Section 508 as an Aid to Web Developers
The law as constituted in Section 508(a)(1)(A)(ii), which states that electronic and information technology be available to:
individuals with disabilities who are members of the public seeking information or services from a Federal department or agency to have access to and use of information and data that is comparable to the access to and use of the information and data by such members of the public who are not individuals with disabilities.
TCSG web development practices should also be aware of Section 508(a)(2)(B):
REVIEW AND AMENDMENT. – The Access Board (Architectural and Transportation Barriers Compliance Board – https://www.access-board.gov) shall periodically review and, as appropriate, amend the standards required under changes subparagraph (A) to reflect technological advances or changes in electronic and information technology. Requiring the Access Board to review and amend standards introduces the possibility of new and different standards in the future.
Web Content Guidelines and Accessible Standards
The following is a set of guidelines developed by the World Wide Web Consortium’s Web Access Initiative (WAI). These Web Content Accessibility Guidelines (WCAG) are prioritized on a scale from 1 to 3, with priority 1 being a set of guidelines which must be followed or “one or more groups will find it impossible to access information in the site.”
WCAG Priority 1 guidelines are followed to the best of the knowledgeable ability of TCSG, and are noted in the following descriptions.
1194.22 Web based intranet and Internet information and applications (taken directly from the Section 508 Requirement and Standards Quick Reference Guide)
These technical requirements apply to purchased or contracted websites, including the information content as well as any associated applications and plug-ins. These requirements also apply to web-based interfaces to other E&IT products or systems, such as web-based interfaces to digital copiers or telecommunications devices (wired, analog and digital wireless, and Internet).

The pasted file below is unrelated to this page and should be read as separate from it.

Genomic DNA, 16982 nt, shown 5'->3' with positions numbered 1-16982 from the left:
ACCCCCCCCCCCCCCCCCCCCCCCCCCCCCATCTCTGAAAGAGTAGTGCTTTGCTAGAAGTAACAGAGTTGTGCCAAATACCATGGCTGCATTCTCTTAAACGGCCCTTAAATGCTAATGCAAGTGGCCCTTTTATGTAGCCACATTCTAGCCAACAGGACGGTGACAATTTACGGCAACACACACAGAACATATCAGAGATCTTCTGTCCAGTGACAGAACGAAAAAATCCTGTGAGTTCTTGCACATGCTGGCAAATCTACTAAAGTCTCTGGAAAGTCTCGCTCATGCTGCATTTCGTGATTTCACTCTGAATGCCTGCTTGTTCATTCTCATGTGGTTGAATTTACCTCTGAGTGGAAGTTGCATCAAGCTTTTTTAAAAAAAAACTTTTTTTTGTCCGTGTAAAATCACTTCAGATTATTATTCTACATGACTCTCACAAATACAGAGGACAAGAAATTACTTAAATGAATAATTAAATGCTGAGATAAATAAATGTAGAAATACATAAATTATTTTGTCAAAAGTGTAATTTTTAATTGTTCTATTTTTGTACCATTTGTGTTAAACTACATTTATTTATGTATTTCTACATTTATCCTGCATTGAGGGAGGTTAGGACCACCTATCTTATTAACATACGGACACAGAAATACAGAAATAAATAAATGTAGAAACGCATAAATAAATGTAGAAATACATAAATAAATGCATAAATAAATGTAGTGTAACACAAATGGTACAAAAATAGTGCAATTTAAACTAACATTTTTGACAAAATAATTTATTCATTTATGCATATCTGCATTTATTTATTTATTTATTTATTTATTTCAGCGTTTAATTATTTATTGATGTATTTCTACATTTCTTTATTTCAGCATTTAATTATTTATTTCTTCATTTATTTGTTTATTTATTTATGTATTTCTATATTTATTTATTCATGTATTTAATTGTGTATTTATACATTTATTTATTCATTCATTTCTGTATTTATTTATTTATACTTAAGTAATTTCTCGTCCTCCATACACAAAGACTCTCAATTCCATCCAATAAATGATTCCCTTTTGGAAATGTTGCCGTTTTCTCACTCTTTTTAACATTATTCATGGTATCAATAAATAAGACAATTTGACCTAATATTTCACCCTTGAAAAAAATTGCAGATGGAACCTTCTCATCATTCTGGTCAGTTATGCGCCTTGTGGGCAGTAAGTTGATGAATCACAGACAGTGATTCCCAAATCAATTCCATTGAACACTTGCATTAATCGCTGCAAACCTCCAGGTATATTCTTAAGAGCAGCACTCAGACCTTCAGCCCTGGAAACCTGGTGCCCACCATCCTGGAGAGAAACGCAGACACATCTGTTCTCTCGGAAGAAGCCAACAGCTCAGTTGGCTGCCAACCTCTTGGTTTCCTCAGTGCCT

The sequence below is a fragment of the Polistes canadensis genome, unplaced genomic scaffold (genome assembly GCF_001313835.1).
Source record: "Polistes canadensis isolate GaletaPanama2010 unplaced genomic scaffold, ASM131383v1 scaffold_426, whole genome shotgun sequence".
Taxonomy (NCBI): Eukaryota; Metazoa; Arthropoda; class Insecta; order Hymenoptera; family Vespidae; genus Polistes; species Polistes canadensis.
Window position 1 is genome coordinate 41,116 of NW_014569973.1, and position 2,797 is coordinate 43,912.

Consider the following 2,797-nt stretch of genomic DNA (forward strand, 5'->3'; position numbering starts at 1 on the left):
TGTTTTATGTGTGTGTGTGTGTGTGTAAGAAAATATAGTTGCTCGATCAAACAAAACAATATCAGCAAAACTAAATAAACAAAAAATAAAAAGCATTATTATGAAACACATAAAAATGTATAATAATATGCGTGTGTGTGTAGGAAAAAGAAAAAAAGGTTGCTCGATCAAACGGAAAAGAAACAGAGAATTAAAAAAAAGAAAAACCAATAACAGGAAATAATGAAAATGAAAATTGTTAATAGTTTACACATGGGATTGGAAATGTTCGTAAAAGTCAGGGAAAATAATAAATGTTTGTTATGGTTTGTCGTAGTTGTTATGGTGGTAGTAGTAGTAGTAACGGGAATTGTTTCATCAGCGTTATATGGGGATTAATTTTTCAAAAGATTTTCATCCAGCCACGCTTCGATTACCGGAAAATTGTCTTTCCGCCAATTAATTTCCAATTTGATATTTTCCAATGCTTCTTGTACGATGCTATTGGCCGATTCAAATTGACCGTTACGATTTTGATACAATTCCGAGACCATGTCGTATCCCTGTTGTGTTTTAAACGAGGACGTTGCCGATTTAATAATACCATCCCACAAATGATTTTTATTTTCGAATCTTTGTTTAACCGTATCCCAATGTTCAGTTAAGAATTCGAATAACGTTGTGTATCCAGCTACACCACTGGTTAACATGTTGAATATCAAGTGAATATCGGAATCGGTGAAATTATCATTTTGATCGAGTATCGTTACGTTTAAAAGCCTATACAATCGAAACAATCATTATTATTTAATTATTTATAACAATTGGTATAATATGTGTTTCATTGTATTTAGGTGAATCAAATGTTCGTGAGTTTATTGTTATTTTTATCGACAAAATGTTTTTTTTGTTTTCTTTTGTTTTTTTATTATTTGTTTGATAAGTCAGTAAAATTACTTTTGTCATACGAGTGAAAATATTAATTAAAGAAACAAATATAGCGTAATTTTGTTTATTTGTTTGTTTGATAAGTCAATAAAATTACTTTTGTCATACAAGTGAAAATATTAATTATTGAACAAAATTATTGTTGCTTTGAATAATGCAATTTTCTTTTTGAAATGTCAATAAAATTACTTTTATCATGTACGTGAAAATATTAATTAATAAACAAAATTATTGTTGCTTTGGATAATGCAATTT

Web based information is content provided via Web pages. A Web based application is any application embedded in a Web page that is necessary to fully deliver the content of the page to the user.
Web based applications are also any aspect of a Web page with which the user must interact in order to operate the given function of a Web page. For example, a streaming audio player delivers the content of a page to the user and, therefore, must be accessible to the user.
Most Web interoperability issues deal with the design of Web pages and how effectively they work with assistive technology (such as screen readers, screen magnifiers, Braille readers, alternate input devices). Assistive technology cannot be employed effectively to convey equivalent information to a user with disabilities if these provisions are not met.
Assistive technology products interact with Web-based applications in a variety of ways, depending in great part on the operating system and the language in which the Web-based application is written. For example,
- In the Microsoft Windows environment, some Web-based applications support Microsoft Active Accessibility (http://msdn.microsoft.com/library/) assistive technology products.
- Some Web-based applications written in Java are compatible with the Java Access Bridge (http://java.sun.com/products/accessbridge/) for Windows. Assistive technology also using the Java Access Bridge can link to Windows applications.
- If the Web-based application is, in fact, a set of markup content that is coded following accessible markup language (http://www.w3.org/TR/xag.html), assistive technology products will be able to deliver the information to their users.
- Some Web-based applications were designed specifically to interact with a single assistive technology product. These applications will require that the specific assistive technology product be present to be accessible.
- Some Web-based applications provide text-only versions of their products. These are most commonly used in the Linux environment, where the assistive technology products take information from text-based streams and organize the data in a manner that intends to fill the needs of their users.